• The Elements of Fiction Writing.
  • Magic realism – Children's and Young Adult Literature
  • Read on to learn more about realism in literature

So far, realism sounds pretty good, right? Sounds pretty . So what’s all this about readers not caring about realism?

Realism and romanticism in fiction; an approach to the novel

Writing the Young Adult Novel; ..

In short, readers could care less about realism. What they care about is the semblance of realism.
However, a doesn't necessarily sing like the chorus, and the character appears in other of literature (short stories, novels, poems) rather than in dramatic works.

Realism and romanticism in fiction : an approach to the novel

No, definitely not advocating “lessening” novels. Every story has to be the length and heft it has to be.
Is realism what people read novels for? No. A novel must have verisimilitude, that is, the appearance of reality, within the context of the world created by the book. But realism?



A good story does not have to be 100% realistic, but it should carry a sense of believability for the context it is set in.
Following from Roemer's thoughts, I would like to talk about some selections from Linda Hogan's novel Power, Loida Perez's novel Geographies of Home, and Toni Morrison's novel Beloved. I offer, first, several lines from each of these novels. First, from Hogan:

In A Name for Love I tried to write a novel for people who cannot read. Because I am a so-called Third World woman and, especially in my country because we have no publishers, we have a tradition of listening to stories. So I chose to tell a story to someone who is not there anymore—it is a "spoken" novel. So it is nice to read, but it is equally nice to hear it. It is the tradition of my country. Our poetry is direct; it is actual. I use lyrics of songs. I want to give words their sounds again, and that is why everything I am doing has an oral background. (509)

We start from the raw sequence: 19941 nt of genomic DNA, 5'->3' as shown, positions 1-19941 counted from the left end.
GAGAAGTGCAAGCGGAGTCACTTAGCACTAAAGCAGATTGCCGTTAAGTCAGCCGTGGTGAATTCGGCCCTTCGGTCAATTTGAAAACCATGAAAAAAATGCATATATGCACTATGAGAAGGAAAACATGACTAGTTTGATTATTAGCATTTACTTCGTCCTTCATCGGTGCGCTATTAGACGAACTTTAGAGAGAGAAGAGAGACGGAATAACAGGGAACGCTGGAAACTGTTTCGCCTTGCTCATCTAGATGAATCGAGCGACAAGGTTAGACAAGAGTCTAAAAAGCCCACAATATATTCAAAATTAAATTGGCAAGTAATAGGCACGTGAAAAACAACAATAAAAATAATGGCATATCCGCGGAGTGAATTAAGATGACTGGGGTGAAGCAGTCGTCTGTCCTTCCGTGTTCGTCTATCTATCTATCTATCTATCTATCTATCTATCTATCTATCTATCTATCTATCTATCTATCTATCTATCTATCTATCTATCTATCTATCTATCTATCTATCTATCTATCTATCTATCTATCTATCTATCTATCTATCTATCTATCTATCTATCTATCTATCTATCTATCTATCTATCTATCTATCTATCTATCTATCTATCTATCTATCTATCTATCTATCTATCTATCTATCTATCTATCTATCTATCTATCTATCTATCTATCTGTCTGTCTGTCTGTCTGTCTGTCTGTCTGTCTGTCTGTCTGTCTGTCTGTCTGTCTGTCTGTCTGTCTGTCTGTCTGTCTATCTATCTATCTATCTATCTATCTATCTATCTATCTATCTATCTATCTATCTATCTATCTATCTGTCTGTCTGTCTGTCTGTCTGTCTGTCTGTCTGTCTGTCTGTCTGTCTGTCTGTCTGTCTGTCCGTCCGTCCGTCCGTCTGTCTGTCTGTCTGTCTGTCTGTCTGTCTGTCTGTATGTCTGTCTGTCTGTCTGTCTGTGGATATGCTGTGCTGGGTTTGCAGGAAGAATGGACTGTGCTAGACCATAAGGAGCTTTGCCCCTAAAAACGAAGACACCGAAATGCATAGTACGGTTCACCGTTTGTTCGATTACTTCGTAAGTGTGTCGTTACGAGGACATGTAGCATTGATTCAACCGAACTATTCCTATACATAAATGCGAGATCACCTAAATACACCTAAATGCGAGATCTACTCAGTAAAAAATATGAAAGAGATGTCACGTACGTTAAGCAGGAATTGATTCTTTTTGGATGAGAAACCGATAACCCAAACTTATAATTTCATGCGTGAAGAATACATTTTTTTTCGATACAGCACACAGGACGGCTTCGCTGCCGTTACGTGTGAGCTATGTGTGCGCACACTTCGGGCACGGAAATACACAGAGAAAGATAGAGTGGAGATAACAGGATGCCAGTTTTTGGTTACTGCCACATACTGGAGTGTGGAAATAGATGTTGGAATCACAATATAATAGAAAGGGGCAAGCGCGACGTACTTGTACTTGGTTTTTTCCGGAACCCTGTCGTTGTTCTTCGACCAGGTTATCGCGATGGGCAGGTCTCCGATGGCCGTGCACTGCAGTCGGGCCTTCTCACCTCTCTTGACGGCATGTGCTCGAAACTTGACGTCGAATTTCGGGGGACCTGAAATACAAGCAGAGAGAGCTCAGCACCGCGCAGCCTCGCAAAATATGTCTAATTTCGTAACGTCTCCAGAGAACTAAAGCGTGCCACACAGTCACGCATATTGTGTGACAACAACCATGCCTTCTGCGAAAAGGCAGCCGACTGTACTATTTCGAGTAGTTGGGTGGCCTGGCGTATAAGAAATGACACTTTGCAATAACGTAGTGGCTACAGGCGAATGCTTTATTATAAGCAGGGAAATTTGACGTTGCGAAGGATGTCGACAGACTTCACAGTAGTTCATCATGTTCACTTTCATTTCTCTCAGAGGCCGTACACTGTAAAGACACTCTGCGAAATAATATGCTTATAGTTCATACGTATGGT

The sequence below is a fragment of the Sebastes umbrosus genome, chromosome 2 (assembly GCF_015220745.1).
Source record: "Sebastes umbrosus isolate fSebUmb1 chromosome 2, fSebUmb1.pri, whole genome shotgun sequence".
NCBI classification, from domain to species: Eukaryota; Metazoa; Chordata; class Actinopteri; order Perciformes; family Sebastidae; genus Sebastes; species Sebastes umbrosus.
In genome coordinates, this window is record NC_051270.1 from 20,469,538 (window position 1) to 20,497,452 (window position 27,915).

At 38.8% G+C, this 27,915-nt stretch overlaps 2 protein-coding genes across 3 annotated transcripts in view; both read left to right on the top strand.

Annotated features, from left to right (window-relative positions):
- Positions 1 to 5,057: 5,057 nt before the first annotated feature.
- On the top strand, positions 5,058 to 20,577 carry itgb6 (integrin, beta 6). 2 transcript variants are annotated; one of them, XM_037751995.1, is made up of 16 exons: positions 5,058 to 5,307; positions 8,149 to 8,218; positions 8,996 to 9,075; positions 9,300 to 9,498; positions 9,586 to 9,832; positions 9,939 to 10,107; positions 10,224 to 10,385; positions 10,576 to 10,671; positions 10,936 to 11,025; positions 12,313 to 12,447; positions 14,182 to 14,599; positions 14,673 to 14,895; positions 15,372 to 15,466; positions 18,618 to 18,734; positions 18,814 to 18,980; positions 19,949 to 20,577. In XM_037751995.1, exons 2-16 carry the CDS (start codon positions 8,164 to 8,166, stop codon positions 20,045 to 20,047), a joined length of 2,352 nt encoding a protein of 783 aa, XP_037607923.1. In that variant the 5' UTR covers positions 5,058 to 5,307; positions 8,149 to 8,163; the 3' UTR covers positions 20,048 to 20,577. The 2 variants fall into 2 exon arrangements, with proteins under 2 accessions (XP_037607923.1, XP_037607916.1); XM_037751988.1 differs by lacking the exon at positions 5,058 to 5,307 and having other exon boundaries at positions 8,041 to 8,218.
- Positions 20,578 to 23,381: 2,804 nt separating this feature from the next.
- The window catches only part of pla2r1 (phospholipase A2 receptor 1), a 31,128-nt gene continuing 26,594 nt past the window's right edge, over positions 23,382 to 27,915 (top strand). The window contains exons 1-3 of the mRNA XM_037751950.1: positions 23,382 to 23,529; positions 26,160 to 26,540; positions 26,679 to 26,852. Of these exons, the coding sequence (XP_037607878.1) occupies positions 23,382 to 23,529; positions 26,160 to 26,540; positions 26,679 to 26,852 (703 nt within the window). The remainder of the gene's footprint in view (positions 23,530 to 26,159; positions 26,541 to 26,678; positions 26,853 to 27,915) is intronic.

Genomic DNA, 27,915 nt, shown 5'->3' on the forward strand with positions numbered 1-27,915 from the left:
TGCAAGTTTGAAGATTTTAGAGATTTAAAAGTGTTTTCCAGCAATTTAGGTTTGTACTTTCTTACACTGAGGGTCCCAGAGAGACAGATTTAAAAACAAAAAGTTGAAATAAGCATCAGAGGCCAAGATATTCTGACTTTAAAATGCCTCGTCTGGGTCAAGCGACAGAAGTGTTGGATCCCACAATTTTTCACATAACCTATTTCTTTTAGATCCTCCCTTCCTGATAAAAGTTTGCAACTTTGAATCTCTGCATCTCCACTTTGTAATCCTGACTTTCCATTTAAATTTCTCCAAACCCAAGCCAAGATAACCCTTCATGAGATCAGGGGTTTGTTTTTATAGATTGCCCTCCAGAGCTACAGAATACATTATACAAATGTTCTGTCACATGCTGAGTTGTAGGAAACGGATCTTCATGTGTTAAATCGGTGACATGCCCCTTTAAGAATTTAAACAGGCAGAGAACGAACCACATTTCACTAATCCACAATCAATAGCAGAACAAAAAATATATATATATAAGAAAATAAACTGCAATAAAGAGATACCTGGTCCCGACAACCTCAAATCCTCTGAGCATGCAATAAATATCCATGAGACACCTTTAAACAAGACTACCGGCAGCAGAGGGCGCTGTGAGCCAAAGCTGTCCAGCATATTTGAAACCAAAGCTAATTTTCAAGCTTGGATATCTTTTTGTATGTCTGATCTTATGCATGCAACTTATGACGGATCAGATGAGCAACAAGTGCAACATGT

The Realistic Genre - Children's Literature Classics

In my examination of these texts, I offer the radical suggestion that many lay readers—intelligent lay readers as well as academics—who might pick up Toni Morrison and attempt to read her powerful novel Beloved might be at best confused, at most frustrated, with this beginning to her book, where a red aura, a burning light surrounds the door frame into a home at #124, in a house that appears to be alive, shaking, screaming, terrifying all who enter its door. Similarly, the opening scene of Perez's novel, Geographies of Home, in which the daughter is "visited" by her mother in the night, talks to her softly, and "picks up the next day from that conversation" when she telephones her daughter during the daylight hours may leave readers wondering; as might the imagined spiders that the older daughter sees and tries to kill in her parents' transplanted New York home—her demons. And, what to do with the spirits, the panthers, the messenger women in Linda Hogan's extraordinary, aptly titled novel, Power? As readers, what do we do with these passages? As folklorists, how are we helping a reading public read and understand the literature that is crowding the bookshelves at Barnes and Noble, on Amazon, and even in our community book clubs?

Victorian Literature, Realism, and Naturalism by …